The United States Colored Troops Memorial Statue is a memorial to the more than 700 African-American soldiers and sailors from St. Mary's County who served among the Union forces during the American Civil War. The memorial site includes an educational display and special celebrations are held there each year.

Politics, government, and law

St. Mary’s County Courthouse, July 2009
St. Mary’s County Courthouse, July 2009

In presidential elections, St. Mary’s County leans strongly toward the Republican Party. No Democrat has won the county since Jimmy Carter did so in 1976.

Presidential elections results
Presidential elections results[10]
Year Republican Democratic Third parties
2016 57.5% 28,663 35.2% 17,534 7.3% 3,645
2012 56.0% 26,797 41.2% 19,711 2.8% 1,316
2008 55.6% 24,705 42.8% 19,023 1.5% 681
2004 62.6% 23,725 36.3% 13,776 1.1% 415
2000 57.1% 16,856 40.4% 11,912 2.5% 733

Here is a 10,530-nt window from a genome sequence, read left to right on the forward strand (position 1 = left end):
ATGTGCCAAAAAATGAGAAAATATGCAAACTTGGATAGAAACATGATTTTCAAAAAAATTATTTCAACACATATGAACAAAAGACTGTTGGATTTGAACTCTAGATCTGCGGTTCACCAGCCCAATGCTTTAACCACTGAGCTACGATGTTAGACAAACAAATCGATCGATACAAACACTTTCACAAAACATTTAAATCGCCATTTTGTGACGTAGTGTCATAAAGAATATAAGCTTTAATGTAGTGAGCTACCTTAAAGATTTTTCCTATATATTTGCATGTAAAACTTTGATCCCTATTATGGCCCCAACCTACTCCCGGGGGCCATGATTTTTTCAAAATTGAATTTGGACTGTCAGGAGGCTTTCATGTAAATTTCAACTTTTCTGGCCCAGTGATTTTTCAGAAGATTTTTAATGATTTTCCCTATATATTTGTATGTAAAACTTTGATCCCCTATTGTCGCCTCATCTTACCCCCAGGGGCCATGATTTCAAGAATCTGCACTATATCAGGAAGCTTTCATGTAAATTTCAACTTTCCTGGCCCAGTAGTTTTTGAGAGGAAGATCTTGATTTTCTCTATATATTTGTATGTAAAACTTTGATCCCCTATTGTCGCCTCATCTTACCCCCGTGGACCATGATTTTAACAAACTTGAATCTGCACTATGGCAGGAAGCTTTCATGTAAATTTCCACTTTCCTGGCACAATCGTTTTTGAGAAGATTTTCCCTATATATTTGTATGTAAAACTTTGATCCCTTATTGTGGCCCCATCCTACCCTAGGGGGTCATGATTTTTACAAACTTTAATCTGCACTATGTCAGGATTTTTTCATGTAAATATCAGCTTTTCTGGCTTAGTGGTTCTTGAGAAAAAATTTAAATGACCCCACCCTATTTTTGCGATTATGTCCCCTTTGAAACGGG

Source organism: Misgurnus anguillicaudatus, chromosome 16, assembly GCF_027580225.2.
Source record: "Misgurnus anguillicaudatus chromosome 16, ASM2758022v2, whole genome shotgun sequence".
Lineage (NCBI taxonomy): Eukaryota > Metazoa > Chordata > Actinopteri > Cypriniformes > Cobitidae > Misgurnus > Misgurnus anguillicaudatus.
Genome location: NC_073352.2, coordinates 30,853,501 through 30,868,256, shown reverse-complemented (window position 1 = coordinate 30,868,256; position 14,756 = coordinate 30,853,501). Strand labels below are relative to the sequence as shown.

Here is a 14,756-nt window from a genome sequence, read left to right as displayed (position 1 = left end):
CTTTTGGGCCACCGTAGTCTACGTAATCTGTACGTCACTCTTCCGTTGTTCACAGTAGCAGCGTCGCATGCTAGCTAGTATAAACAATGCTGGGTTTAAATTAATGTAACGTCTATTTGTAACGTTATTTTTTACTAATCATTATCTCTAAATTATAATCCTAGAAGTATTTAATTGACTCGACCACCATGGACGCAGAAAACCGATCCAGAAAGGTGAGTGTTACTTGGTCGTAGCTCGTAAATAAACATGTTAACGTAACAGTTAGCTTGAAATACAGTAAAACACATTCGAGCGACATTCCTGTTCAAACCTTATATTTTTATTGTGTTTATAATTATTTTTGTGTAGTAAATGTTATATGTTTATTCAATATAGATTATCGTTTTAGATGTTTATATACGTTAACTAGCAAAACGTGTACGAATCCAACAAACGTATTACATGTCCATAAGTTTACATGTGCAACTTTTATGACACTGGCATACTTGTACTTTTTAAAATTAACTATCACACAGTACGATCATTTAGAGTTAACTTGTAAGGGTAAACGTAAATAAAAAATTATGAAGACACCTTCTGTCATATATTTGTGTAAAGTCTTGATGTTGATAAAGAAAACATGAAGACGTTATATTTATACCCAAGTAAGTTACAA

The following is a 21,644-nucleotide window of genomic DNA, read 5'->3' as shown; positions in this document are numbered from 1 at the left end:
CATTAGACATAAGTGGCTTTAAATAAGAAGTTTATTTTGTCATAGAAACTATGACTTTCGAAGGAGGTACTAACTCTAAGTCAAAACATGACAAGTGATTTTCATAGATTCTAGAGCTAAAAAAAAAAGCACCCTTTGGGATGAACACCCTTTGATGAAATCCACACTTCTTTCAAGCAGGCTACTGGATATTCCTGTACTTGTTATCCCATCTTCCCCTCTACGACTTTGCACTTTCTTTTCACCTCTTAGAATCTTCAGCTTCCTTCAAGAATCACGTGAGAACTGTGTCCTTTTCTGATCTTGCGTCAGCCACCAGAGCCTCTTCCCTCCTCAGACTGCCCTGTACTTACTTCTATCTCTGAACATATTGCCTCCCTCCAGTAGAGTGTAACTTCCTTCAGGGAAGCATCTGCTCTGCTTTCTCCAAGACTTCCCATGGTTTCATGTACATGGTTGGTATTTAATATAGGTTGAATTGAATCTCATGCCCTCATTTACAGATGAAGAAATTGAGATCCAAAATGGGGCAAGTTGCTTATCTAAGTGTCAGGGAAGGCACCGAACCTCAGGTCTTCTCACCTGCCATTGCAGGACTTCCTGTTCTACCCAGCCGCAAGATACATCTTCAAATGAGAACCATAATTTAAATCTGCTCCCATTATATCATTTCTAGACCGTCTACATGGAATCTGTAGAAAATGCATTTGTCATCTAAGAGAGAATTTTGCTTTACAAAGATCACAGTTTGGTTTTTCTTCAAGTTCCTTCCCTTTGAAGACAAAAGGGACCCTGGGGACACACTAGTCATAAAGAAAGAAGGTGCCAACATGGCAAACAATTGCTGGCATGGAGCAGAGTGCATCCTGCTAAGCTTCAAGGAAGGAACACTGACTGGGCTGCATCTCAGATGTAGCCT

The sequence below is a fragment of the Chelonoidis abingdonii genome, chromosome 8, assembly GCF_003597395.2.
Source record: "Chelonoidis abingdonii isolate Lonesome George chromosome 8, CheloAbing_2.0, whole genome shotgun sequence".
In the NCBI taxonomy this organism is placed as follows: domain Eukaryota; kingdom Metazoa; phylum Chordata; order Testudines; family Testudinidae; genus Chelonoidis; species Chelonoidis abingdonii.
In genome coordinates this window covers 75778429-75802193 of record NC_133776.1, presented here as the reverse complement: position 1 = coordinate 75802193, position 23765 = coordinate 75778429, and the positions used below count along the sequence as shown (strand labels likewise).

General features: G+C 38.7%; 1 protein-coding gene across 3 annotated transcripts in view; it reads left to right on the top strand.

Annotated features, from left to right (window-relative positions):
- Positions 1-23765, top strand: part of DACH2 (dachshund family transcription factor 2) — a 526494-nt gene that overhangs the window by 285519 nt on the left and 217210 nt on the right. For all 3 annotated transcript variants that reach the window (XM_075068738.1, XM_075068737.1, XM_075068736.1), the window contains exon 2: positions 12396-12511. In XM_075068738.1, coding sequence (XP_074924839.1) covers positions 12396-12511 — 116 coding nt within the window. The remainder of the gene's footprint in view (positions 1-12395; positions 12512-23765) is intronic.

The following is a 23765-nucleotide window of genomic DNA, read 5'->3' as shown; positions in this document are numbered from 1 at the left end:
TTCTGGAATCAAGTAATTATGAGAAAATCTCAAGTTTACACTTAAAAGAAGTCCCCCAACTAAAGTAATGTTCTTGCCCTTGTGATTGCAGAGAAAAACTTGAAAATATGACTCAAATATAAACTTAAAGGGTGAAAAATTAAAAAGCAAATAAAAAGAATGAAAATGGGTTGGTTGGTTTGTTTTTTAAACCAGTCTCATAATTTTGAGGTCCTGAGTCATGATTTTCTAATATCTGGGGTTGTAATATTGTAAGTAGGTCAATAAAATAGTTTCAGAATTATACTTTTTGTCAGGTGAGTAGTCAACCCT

1996 49.7% 11,835 42.0% 9,988 8.3% 1,985
1992 45.8% 11,485 35.6% 8,931 18.6% 4,669
1988 62.9% 12,767 36.6% 7,434 0.4% 89
1984 63.4% 11,201 36.3% 6,420 0.3% 49
1980 51.5% 8,267 42.2% 6,773 6.3% 1,016
1976 43.8% 5,640 56.2% 7,227
1972 67.6% 7,689 31.4% 3,571 1.1% 122
1968 36.5% 3,348 35.8% 3,280 27.8% 2,547
1964 33.1% 2,878 67.0% 5,831
1960 34.9% 3,080 65.1% 5,752
1956 55.7% 4,336 44.3% 3,443
1952 54.1% 4,270 45.5% 3,588 0.4% 33
1948 48.8% 2,247 49.8% 2,293 1.4% 66
1944 58.6% 2,673 41.4% 1,891
1940 44.2% 2,301 55.0% 2,860 0.9% 44
1936 43.6% 2,286 54.0% 2,829 2.4% 124
1932 30.7% 1,322 67.1% 2,885 2.2% 93
1928 34.0% 1,609 63.5% 3,006 2.5% 118
1924 44.6% 1,653 52.6% 1,949 2.7% 101
1920 53.1% 2,175 45.5% 1,861 1.4% 58
1916 40.8% 1,064 55.3% 1,443 4.0% 104
1912 54.0% 1,262 36.1% 843 9.9% 231
1908 54.5% 1,333 41.3% 1,011 4.2% 103
1904 48.0% 1,174 51.0% 1,247 1.0% 25
1900 56.5% 2,089 42.9% 1,584 0.6% 23